This article looks at the definition of 'retail provision of services' in the matter of IMCC Group (Australia) Pty Ltd v CB Cold Storage Pty Ltd  VSCA 178.
In the case of IMCC Group (Australia) Pty Ltd v CB Cold Storage Pty Ltd  VSCA 178, the definition of ‘retail provision of services’ was considered in the context of retail versus non-retail leases, in relation to a lease for the provision of cold storage facilities.
The majority of the services provided by CB Cold Storage were to other businesses, not to the general public. CB Cold Storage argued that a lease for business-to-business services was not a retail lease but a commercial lease and, as such, was not required to comply with the Retail Leases Act 2003.
Ultimately, this argument was rejected and the Court of Appeal instead endorsed a broad definition of ‘retail lease’.
Many leases not previously considered to be ‘retail’ are likely to fall within this definition, involving significant potential consequences for landlords and tenants alike.
What is a retail lease?
A retail lease is a lease of premises which are used predominantly for the sale or hire of goods or the retail provision of services.
Whether or not a premises is used for the sale or hire of goods is generally self-explanatory.
Whether or not it is used for the retail provision of services may be more difficult to determine.
In the case discussed above, the Court held that this question could be determined with reference to an ultimate consumer test which asks the following:
Are the services used by the person to whom they are sold, or are the services passed on by the purchaser in an unaltered state to some third party?
In other words, is the tenant’s customer the ultimate consumer of the service? In the above case, the service was the provision of cold storage facilities. The consumers were therefore those who used the facilities for storage and not, as CB Cold Storage contended, the public who bought the products that had been stored there.
There are however exceptions to this definition of a retail lease. For example, the following leases are not classified as retail leases in Victoria:
- Leases where the annual occupancy costs, such as rent and outgoings, are greater than $1 million
- Leases where the tenant carries on a business on behalf of the landlord
- Leases where the tenant is a listed corporation (or subsidiary of such)
- Leases where the tenant is a body corporate listed on a stock exchange (or a subsidiary of such)
- Leases on premises located within the Melbourne Markets
- Leases of 15 years
- Leases used for charity and community purposes.
Why does it matter?
Retail leases are governed by the Retail Leases Act 2003 (Vic). This Act imposes certain obligations on tenants and landlords that are not imposed for non-retail leases.
Some of the relevant differences between retail and non-retail leases include:
- The landlord is required to provide a tenant under a retail lease with a Disclosure Statement containing a summary of key information under the lease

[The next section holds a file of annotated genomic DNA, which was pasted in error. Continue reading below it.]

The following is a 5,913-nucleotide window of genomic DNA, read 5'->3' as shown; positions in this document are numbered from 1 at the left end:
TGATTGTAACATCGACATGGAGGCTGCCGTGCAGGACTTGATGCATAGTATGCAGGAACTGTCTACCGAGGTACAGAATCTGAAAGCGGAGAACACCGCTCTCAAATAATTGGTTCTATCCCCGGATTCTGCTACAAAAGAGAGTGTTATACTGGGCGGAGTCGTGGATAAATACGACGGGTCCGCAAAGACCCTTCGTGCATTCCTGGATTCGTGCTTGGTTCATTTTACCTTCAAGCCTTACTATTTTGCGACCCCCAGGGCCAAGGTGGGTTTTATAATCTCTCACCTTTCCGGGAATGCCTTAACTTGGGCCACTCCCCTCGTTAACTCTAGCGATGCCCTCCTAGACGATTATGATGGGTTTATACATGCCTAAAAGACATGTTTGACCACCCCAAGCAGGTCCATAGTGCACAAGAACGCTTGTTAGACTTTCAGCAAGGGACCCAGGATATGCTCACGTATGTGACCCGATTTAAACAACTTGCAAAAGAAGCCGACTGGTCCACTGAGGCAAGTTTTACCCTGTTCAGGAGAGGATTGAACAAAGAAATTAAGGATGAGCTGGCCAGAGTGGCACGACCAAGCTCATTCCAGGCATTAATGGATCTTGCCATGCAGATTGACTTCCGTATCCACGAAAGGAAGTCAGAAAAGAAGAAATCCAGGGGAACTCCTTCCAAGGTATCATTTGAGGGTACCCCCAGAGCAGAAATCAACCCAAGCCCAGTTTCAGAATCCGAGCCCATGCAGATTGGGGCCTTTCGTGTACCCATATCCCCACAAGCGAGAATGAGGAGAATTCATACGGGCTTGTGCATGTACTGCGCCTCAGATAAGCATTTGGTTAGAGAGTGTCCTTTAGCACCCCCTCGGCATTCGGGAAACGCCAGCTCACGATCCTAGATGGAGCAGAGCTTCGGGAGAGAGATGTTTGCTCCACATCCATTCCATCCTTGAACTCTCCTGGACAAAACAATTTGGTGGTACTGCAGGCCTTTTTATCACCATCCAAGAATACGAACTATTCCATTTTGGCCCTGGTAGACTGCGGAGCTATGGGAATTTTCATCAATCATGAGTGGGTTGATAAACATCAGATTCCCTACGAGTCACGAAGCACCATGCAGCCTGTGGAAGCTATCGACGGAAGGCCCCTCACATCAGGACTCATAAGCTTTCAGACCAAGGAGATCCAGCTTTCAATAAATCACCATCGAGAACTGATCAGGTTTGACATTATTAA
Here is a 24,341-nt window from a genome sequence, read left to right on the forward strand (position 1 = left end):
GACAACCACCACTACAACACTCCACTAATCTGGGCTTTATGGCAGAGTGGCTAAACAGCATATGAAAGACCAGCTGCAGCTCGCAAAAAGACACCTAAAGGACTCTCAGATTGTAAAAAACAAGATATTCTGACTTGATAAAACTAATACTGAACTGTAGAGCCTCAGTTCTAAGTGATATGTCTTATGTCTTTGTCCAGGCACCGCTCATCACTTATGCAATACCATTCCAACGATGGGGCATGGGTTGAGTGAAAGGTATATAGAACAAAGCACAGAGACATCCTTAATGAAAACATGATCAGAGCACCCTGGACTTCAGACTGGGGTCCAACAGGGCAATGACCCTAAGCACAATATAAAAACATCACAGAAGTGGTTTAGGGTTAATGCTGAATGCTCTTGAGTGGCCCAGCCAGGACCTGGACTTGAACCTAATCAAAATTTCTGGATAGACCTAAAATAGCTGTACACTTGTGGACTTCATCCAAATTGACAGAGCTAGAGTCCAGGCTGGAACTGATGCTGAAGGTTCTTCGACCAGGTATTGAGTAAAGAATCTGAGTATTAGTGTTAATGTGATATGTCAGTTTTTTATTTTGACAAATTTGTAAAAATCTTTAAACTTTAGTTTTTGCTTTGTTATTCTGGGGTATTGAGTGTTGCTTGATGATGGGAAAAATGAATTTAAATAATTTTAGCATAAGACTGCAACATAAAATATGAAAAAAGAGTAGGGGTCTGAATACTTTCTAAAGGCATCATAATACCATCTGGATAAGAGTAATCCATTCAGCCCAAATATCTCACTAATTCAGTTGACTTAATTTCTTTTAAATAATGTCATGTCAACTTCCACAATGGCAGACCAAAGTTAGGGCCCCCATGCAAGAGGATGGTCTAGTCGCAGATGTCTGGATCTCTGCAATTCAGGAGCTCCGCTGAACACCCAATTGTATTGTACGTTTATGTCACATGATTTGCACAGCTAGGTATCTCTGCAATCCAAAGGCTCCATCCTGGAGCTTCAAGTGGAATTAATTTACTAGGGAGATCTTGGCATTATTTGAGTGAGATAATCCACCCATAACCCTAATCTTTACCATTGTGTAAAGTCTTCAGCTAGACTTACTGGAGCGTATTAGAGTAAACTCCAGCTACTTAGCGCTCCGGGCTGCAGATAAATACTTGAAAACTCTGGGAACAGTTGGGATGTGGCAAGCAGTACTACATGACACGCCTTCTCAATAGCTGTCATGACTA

- A landlord cannot refuse the transfer of a retail lease except in accordance with the Act. A non-retail lease can only be transferred in accordance with the reasonable terms of the lease itself
- A retail lease has to be for a minimum of 5 years unless the tenant signs a ‘5 year waiver certificate’
- The landlord has to pay the legal costs of executing the lease and obtaining the mortgagee’s consent, if relevant. In a non-retail lease, this is a matter for negotiation between the parties
- If the landlord and tenant cannot agree to a rental increase, a specialist retail valuer must be appointed
- Most disputes regarding retail leases must be brought to the Victorian Small Business Commissioner prior to commencing any proceedings in VCAT
- The landlord is prohibited from recovering land tax under a retail lease. This matter has been the subject of multiple cases in recent years, including the CB Cold Storage case. Where a landlord has required tenants to pay land tax under a lease which is later determined to be a retail lease, tenants have in some cases been able to recover the amount paid to the landlord through litigation.
It is important to note that the Retail Leases Act 2003 only applies to retail leases granted following 2003.
Landlords and tenants should also review leases granted prior to the enactment of the Act in 2003 to ensure that the lease has not been surrendered and re-granted post-2003, as occurred in Richmond Football Club Limited v Verraty Pty Ltd (ACN 076 360 079) (Retail Tenancies)  VCAT 2104.
Landlords who fail to comply with the Act may be subject to penalties.
How can Sharrock Pitman Legal assist?
If you believe you are a party or may become a party to a retail lease, it is important that you familiarise yourself with the Act or consult a lawyer regarding your obligations under the Act. Call Accredited Specialist in Property Law Andre Ong on (03) 8561 3317, for further information regarding retail leases.
The information contained in this article is intended to be of a general nature only and should not be relied upon as legal advice. Any legal matters should be discussed specifically with one of our lawyers.
Liability limited by a scheme approved under Professional Standards Legislation.
For further information contact
Andre is a Principal of Sharrock Pitman Legal.
He heads our Property Law Group and is an Accredited Specialist in Property Law (accredited by the Law Institute of Victoria). He also deals with Commercial Law. For further information, contact Andre Ong on his direct line (03) 8561 3317.